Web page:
Long before the new Eithad rail network was a gleam in a planner’s eye, when the route of the Dubai Metro was nothing but empty desert, the nation’s first trains trundled down the tracks.
All but forgotten, they played a vital part in building Port Rashid in the early 1970s.
In the absence of adequate roads, the port’s construction consortium turned to rail to help them move the thousands of tonnes of stone and concrete to build the berths for the nation’s biggest port.
But while the tracks have long been torn up, a relic of what might be described as Dubai’s first golden age of rail still survives in a local park.
Engine number 3,655, also called L1, is the last survivor of five trains that were brought to Dubai as part of a standard-gauge light railway that ran several kilometres to the port’s site.
Constain Civil Engineering handled the cranes, workforce and five locomotives built by Baguely-Dewey at their works in Burton-on-Trent in what was then the heartland of British industry.
The rest of the package included tracks and dozens of trucks sturdy enough to carry the huge rocks that built the port’s breakwaters.
Port Rashid was completed in 1972, but the story of the UAE’s first train doesn’t end there.
Instead of taking the railway back to the UK, the builders handed it over to the city where it was resurrected as a passenger train in the new Mushrif Park, taking visitors on a scenic ride in carriages converted from some of the trucks.
For several years the train circled the park, and at one stage there were plans to expand the ride. In the end, the elderly diesel engine was taken out of service but it remains in Mushrif to this day,
Tucked in the back of the park, near a “Smurf village” and a collection of children’s rides and carousels, is the last resting place of the country’s oldest and loneliest train.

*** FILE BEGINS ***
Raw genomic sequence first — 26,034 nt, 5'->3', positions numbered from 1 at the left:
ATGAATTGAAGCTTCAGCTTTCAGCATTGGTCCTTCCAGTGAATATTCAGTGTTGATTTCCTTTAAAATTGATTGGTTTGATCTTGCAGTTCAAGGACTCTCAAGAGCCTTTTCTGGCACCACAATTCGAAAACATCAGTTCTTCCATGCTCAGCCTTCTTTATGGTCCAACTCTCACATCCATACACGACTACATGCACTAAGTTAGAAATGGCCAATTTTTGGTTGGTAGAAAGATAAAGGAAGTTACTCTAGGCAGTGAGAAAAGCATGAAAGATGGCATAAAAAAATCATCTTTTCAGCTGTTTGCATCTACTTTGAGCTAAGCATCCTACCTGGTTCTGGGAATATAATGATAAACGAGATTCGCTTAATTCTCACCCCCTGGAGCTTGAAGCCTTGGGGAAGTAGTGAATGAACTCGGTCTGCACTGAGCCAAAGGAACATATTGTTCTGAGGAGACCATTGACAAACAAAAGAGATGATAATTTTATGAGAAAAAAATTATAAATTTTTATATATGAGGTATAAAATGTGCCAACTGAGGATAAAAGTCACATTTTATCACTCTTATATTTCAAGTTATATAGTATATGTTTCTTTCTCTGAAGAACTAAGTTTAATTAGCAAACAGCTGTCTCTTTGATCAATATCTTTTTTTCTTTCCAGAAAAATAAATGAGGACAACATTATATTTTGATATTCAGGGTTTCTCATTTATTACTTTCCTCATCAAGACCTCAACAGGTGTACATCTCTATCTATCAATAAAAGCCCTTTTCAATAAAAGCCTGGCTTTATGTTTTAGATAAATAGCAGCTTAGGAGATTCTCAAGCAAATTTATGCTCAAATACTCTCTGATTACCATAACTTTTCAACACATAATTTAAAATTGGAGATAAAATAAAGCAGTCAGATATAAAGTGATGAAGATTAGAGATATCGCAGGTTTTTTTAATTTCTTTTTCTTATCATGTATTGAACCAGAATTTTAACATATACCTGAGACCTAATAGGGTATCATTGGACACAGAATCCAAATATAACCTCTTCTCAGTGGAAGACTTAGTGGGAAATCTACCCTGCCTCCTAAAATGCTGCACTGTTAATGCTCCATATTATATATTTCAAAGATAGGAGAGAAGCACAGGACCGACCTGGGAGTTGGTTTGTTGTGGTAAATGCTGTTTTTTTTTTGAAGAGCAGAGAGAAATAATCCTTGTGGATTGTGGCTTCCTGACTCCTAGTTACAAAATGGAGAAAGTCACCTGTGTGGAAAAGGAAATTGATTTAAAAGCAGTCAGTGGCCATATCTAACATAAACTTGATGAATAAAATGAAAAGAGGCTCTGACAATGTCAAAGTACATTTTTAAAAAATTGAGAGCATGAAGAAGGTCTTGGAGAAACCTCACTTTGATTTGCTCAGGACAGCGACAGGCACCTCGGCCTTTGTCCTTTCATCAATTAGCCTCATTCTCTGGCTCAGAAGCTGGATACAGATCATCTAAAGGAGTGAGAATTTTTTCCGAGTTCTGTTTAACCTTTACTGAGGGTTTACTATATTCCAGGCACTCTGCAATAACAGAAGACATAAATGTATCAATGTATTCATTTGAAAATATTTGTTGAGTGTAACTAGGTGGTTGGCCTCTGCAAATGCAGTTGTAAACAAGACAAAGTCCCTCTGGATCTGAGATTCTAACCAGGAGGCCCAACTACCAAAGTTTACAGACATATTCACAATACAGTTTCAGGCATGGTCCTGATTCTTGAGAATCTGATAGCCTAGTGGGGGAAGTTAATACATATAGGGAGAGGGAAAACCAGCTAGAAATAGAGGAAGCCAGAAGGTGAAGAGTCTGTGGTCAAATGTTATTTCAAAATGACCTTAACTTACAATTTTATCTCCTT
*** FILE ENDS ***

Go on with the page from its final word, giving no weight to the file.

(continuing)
Painted turquoise green, with two red and yellow buffers that resemble bright eyes, the rumble of the engine is replaced by a symphony of “coos” from a group of pigeons that have taken up residence in its two wooden-bodied four-wheeled blue and red coaches.
Besides the occasional curious child, the birds have become the old train’s most regular passengers.
A small ramp built by the park officials allows visitors to enter the coaches and the driver’s cab. There they can stand where once a real driver controlled the 1968 English locomotive.
Some of the levers in the control room still move, but all the screen gauges and glass have been removed and painted over, giving the driver’s cab a feel of being frozen in time.
The intricate insides of the engine and twisted cables can be clearly viewed through covers that have rusted open.
The transformation is so complete it is hard to imagine the train was once a workhorse from a less pristine age when Dubai as a modern cosmopolitan city was still being built.
Four other locomotives, some built in the late 1950s, also remained in Dubai, but were less fortunate.